Even though they are known complications of surgically treated intracerebral hemorrhages (ICH), the presence of a brain abscess at the site of an untreated ICH is a rare event. Such cases may result from haematogenous spread from distant foci or contiguous sites and are often preceded by episodes of sepsis and local infection.
There is a report a case of a 49-year old man presenting with a brain abscess 13 weeks after a spontaneous ICH, without previous episodes of sepsis and with a suspected septic arthritis 2 weeks after abscess drainage 1).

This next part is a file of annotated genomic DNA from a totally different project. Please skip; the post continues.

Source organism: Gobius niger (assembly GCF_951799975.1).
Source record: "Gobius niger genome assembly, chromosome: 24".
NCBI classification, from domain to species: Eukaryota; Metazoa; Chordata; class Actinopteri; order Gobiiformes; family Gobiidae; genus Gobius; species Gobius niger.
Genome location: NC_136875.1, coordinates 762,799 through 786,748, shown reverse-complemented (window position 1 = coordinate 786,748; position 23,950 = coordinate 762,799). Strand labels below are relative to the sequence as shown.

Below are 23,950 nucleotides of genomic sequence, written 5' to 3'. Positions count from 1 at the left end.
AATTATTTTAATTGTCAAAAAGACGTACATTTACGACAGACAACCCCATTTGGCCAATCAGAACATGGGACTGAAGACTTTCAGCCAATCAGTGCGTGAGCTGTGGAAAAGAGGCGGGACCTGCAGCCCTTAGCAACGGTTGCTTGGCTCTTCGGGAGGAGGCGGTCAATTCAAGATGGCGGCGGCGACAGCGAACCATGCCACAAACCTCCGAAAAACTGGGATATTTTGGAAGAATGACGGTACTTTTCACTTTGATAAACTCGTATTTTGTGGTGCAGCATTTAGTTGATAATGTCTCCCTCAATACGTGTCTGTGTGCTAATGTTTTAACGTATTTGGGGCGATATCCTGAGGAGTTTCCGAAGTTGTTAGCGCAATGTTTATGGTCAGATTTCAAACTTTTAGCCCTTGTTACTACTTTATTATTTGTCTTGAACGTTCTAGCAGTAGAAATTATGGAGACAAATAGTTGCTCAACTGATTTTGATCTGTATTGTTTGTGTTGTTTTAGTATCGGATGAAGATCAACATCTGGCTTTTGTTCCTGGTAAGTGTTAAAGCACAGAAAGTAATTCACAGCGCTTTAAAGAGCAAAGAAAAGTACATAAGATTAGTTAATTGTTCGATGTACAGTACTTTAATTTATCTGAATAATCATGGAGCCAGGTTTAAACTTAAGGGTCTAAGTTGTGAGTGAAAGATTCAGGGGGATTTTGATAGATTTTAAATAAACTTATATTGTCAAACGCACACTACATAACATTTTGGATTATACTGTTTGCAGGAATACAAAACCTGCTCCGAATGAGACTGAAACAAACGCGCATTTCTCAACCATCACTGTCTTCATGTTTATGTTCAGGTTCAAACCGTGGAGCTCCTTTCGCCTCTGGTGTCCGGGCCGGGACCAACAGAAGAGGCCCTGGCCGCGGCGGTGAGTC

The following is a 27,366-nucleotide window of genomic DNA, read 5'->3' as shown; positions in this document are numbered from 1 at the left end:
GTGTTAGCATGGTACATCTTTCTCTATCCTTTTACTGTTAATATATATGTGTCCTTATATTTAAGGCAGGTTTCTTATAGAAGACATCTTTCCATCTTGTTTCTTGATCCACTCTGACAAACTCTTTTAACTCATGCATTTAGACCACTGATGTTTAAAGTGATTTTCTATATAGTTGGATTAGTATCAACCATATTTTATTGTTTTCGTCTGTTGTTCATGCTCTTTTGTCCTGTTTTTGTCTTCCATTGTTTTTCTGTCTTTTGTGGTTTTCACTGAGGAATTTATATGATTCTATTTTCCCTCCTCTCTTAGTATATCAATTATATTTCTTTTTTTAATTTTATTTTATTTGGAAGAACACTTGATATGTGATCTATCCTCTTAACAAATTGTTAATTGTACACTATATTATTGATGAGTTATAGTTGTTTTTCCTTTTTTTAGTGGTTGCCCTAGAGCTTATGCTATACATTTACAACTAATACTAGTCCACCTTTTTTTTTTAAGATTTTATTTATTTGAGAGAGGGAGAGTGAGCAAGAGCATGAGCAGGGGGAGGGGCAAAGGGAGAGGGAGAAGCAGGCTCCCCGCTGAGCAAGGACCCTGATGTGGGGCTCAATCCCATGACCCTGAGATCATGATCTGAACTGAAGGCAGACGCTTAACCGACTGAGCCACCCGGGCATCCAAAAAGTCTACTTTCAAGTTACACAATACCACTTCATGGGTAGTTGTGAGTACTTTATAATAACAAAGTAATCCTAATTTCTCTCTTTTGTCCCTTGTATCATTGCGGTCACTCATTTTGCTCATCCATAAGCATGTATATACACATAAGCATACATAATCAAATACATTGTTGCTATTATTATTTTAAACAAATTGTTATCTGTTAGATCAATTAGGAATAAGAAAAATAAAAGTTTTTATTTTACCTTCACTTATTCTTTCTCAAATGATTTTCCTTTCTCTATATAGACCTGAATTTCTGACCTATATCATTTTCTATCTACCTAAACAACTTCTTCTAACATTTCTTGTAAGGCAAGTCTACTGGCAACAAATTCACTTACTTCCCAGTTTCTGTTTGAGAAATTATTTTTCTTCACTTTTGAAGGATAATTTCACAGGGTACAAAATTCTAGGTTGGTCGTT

Brain abscess is a known complication of surgically treated intracerebral hemorrhage (ICH), but it is exceptionally rare that it occurs at the same site of a nonoperated ICH. Such cases may result from hematogenous spread from distant foci (pneumonia, infectious endocarditis) or contiguous sites.
A case of 75-year-old woman presenting with a brain abscess 6 weeks after a nonoperated ICH. As the patient suffered from pneumonia during the course of ICH, the authors suspected that the brain abscess might originate from the pneumonia via hematogenous spread. The awareness of brain abscess formation at the site of ICH is of great importance for early diagnosis and prompt treatment. 2).
Dashti et al., report the case of a 30-year-old woman who presented with a cerebral abscess at the site of a recent intraparenchymal hemorrhage 3).